What better way to announce a brand new series of DigVentures’ Artefact of the Week than with… a TRUMPET brooch?

Yes, each week, we’re putting the spotlight on an artefact from the DigVentures archive. First up for 2017 is this lovely little pin.

Archaeologists classify Roman brooches into different types, and trumpet brooches (so-called because they look a bit like a trumpet) are one of the most common.

The unusual thing about this one, however, is where it was found: right at the back of Victoria Cave in Yorkshire. But who would leave such a lovely thing at the back of a dark, damp cave?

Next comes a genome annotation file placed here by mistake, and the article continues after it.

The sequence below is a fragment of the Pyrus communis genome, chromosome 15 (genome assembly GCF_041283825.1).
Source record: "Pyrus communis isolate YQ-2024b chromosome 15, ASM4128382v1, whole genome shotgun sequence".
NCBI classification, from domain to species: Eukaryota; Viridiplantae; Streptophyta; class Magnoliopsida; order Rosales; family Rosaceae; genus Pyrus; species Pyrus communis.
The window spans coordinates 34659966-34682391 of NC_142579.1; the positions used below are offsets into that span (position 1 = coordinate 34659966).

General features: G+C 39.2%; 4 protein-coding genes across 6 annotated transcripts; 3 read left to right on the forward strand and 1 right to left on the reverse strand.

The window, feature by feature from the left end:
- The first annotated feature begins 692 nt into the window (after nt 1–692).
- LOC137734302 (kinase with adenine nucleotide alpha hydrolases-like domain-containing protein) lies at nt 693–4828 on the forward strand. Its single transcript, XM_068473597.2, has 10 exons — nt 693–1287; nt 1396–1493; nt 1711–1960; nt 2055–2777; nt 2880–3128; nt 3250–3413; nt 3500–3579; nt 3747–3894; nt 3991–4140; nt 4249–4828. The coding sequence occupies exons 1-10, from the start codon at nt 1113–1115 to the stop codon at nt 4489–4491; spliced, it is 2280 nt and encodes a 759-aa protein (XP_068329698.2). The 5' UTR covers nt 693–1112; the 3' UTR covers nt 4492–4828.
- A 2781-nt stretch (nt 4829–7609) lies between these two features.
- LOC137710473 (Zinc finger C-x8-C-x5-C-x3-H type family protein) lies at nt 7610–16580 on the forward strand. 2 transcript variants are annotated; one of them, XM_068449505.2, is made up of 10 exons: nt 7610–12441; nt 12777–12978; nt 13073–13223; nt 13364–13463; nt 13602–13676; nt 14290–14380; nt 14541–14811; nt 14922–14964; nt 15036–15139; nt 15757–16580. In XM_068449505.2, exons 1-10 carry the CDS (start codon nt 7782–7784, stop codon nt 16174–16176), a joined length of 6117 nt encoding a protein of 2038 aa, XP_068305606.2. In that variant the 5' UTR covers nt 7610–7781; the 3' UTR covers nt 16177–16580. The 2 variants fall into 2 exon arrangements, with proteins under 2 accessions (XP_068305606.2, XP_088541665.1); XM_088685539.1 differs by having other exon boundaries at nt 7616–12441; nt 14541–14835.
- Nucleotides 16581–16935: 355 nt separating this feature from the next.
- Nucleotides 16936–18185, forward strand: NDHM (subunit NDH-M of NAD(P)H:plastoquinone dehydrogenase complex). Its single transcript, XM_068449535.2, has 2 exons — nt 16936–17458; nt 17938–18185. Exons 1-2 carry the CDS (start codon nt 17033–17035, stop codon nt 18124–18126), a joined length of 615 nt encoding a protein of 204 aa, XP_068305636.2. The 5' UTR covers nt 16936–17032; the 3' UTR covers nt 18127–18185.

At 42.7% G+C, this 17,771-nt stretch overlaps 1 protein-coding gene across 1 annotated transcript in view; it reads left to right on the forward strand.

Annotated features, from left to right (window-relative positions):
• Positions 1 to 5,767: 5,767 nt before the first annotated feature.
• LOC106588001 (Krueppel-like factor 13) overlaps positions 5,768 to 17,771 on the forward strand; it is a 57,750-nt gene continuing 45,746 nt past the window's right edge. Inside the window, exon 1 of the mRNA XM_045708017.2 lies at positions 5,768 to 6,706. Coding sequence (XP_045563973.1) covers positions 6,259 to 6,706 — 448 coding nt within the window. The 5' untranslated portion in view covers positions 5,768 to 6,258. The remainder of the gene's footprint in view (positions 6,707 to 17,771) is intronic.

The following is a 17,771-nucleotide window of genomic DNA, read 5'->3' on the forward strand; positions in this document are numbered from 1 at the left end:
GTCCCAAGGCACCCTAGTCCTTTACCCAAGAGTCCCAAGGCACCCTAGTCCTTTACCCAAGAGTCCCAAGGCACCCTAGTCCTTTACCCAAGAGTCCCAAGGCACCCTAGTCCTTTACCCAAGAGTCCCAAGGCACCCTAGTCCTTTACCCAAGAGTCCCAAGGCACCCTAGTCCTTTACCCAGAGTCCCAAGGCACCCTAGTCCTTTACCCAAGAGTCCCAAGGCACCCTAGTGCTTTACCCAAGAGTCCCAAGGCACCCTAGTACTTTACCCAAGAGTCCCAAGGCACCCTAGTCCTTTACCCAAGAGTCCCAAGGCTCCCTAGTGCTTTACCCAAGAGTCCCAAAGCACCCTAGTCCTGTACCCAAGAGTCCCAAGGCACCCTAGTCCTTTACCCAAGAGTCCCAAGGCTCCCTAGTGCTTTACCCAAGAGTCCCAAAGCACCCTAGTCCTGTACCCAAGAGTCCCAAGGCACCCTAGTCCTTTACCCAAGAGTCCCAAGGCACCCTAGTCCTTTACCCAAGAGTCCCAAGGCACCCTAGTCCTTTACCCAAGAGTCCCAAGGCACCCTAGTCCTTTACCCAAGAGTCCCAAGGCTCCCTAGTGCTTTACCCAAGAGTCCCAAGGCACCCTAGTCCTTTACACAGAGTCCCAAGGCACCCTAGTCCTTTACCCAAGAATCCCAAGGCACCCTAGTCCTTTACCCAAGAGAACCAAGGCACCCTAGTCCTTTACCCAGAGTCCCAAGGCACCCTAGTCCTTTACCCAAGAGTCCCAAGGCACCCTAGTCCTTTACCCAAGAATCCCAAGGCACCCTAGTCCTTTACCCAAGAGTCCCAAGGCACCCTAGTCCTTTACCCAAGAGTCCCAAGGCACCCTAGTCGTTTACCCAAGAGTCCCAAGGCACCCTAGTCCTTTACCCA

Interestingly, it seems that people began placing small objects in the cave not long after the Roman conquest of northern Britain in the AD70s. Many Roman soldiers came from places with strong beliefs about caves, and we now think Victoria Cave may have been the site of a new Romano-British cave cult.

Although the brooch was originally found during excavations in the 1870s, this virtual replica was created when DigVentures gained access to the Tot Lord collection. You can see more artefacts like this in the Victoria Cave Virtual Museum.

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Maiya Pina-Dacier

Head of Community at DigVentures, Maiya digs with a trowel in one hand, and a Twitter feed in the other. She reports on all our discoveries live from the trenches, and keeps our Site Hut full of the latest archaeology news. Got a story? Just drop her a line...

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